When are cherries in season?
Cherry season starts as early as mid-April in California and ends in August in Washington. Michigan also grows 20% of the country's sweet cherry crop, with a very short season almost entirely in July.
Sweet cherry trees can survive the cold winters in northern climates, but the flowers often get hit by a late frost (except on Michigan's lake front). They also don't like the heat of Southern climates.
If you can't find cherries at your local farmers markets, you're still in luck. They actually ship quite well, unlike other stone fruits (peaches, nectarines, etc) and usually arrive at stores within 2 days of being picked. This means you should be able to find high quality cherries in any part of the country.
That being said, cherries only ripen on the tree. When they are picked early, they don't have a much time to develop a full flavor or get really sweet. On top of that, cherries convert their sugars into starch once harvested. This causes a decline in sweetness the longer they are stored, which can be slowed with refrigeration.
In 2021, the cherry harvest from Washington State was pretty bad due to the extreme heat waves. It was noticeable in grocery stores throughout the US as damaged cherries were shipped, looking wrinkled and overripe. Here's to hoping for a better season for 2022.
How to tell when a cherry is ripe
Ripe, quality cherries should have the following characteristics:
- Firm (squishy cherries are over ripe)
- Plump (wrinkled skin is a sign of decline)
- If stems are attached, they should be fresh and green-ish (dry or brown stems are a sign they were picked a while ago and won't be as tasty)
- Color: dark sweet cherries should be very dark red or black. Rainier cherries should be a bright yellow with blush red.
Cherries do not ripen after harvest from the tree. In fact, they convert their sugars to starch after harvest. This is why fresh, tree-ripened cherries taste so much better.
Store cherries, unwashed, in a plastic bag in the fridge and they will last about a week.
The yellow-red Rainier cherries are prized for their lower acidity and sweeter flavor.
They also tend to be more watery than the dark sweet cherries, so keep them in mind when making or cooking with them.
Rainier cherries are usually more expensive for several reasons. They are more susceptible to bad weather conditions, bruise easier, and have a shorter harvest window. All of these combined raise their costs.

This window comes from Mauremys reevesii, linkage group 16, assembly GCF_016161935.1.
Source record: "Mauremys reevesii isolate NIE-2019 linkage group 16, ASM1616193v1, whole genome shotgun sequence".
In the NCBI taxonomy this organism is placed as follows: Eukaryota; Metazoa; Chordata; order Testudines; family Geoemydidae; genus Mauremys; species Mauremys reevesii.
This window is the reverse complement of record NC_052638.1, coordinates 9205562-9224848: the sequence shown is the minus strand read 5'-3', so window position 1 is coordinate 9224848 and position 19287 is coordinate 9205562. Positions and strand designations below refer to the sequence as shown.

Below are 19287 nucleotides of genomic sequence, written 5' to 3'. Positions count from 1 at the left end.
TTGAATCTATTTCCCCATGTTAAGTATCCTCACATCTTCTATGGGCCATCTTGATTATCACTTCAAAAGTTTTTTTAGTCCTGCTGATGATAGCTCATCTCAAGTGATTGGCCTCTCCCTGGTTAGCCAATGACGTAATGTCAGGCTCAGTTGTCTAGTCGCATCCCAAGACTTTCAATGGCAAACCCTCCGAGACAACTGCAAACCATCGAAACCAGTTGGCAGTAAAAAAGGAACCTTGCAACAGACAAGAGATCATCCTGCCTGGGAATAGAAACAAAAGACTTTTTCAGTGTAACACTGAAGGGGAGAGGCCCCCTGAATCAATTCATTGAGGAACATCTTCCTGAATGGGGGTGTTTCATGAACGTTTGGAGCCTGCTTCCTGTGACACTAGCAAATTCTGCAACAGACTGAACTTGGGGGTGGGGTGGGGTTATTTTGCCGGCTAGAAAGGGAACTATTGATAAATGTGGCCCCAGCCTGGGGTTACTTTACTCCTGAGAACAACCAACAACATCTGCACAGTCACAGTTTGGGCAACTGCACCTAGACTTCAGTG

What is the difference between sweet and sour cherries?
Sweet cherries: These are better than sour cherries for eating fresh. They also work great in salads and in baking.
Bing cherries have a deep red color when ripe. Rainier cherries are yellowish with red blushes and are sometimes a bit more sweet than Bing and less acidic. These are commonly found in stores and farmers markets.
Tart (aka sour) cherries: These are most commonly used for juices, jams, and drying. Fresh sour cherries are rarely found in grocery stores but you might luck out at the farmers markets. They have a shorter season (usually mid-June through July) and spoil easier.
Nutrition & benefits
Cherries, 1 cup with pits
Nutrition & other information
- Cherries are 12% sugar by weight. To compare:
- Peaches: 10%
- Grapes: 16%
- Apples: 10%
- Strawberries: 6%
- Cherry pits are poisonous, but cases are very rare (more information at Bon Appetit)
- Cherries have almond, clove, and floral aromas that get stronger when cooked. This is why you often see cherries paired with almonds when baking
What are the best cherries for pies?
You can use tart / sour cherries, sweet cherries, or a mix of both. But you'll want to treat each type differently.
Sour cherry pie recipes use about 50% more sugar to balance out the tarter fruit. Since fresh sour cherries can be hard to find, many recipes have instructions for using frozen packages as well. If you use frozen, be sure to thaw and drain them or the pie will be soupy.
Sweet cherries also make excellent pies and this is what I always use (because I have a cherry tree in my back yard). The pies are delicious.
A note about color: when you cut open your cherries, if the flesh is more pale than red, the cherries might cook down into a pale red, slightly brown filling (rather than the typical deep-red filling). You can do one of two things to make sure that doesn't happen:
- Add a couple drops of food dye
- Take a handful of cherries and half of a peeled plum (which is full of natural red dye) and blend it up. Mix that in with your cherry filling before cooking.
Cherry pie recipes
The majority of these recipes call for sweet cherries, which are readily available at the farmers market or grocery store. The last section of recipes call for sour cherries which can be found fresh at some farmers markets, but rarely fresh at the grocery store.